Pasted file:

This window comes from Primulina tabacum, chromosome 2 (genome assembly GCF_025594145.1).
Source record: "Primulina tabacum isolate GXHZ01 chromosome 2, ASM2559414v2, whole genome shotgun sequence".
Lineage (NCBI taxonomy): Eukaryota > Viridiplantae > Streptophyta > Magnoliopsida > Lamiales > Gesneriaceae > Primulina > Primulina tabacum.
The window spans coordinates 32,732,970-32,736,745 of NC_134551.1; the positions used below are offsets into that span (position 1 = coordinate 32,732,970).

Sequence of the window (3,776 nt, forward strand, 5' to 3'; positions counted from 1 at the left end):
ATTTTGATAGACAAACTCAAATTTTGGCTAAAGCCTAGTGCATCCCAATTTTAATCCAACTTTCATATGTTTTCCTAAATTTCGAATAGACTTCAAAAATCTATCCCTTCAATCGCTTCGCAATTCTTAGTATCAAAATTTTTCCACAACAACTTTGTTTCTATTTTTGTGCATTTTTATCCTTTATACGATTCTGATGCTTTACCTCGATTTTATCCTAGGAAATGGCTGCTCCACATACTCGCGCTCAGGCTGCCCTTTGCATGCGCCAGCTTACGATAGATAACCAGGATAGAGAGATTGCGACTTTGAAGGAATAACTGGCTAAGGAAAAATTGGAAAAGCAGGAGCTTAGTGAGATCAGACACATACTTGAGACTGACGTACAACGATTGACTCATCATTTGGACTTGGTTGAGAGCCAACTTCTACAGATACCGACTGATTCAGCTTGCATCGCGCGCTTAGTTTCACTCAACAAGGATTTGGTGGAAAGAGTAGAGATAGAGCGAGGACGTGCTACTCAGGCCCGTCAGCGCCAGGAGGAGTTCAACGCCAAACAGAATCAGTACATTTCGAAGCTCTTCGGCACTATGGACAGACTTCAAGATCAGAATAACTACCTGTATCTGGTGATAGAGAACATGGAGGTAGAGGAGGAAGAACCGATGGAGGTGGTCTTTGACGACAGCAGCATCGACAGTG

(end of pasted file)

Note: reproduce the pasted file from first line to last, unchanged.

This window comes from Primulina tabacum, chromosome 2 (genome assembly GCF_025594145.1).
Source record: "Primulina tabacum isolate GXHZ01 chromosome 2, ASM2559414v2, whole genome shotgun sequence".
Lineage (NCBI taxonomy): Eukaryota > Viridiplantae > Streptophyta > Magnoliopsida > Lamiales > Gesneriaceae > Primulina > Primulina tabacum.
The window spans coordinates 32,732,970-32,736,745 of NC_134551.1; the positions used below are offsets into that span (position 1 = coordinate 32,732,970).

Sequence of the window (3,776 nt, forward strand, 5' to 3'; positions counted from 1 at the left end):
ATTTTGATAGACAAACTCAAATTTTGGCTAAAGCCTAGTGCATCCCAATTTTAATCCAACTTTCATATGTTTTCCTAAATTTCGAATAGACTTCAAAAATCTATCCCTTCAATCGCTTCGCAATTCTTAGTATCAAAATTTTTCCACAACAACTTTGTTTCTATTTTTGTGCATTTTTATCCTTTATACGATTCTGATGCTTTACCTCGATTTTATCCTAGGAAATGGCTGCTCCACATACTCGCGCTCAGGCTGCCCTTTGCATGCGCCAGCTTACGATAGATAACCAGGATAGAGAGATTGCGACTTTGAAGGAATAACTGGCTAAGGAAAAATTGGAAAAGCAGGAGCTTAGTGAGATCAGACACATACTTGAGACTGACGTACAACGATTGACTCATCATTTGGACTTGGTTGAGAGCCAACTTCTACAGATACCGACTGATTCAGCTTGCATCGCGCGCTTAGTTTCACTCAACAAGGATTTGGTGGAAAGAGTAGAGATAGAGCGAGGACGTGCTACTCAGGCCCGTCAGCGCCAGGAGGAGTTCAACGCCAAACAGAATCAGTACATTTCGAAGCTCTTCGGCACTATGGACAGACTTCAAGATCAGAATAACTACCTGTATCTGGTGATAGAGAACATGGAGGTAGAGGAGGAAGAACCGATGGAGGTGGTCTTTGACGACAGCAGCATCGACAGTG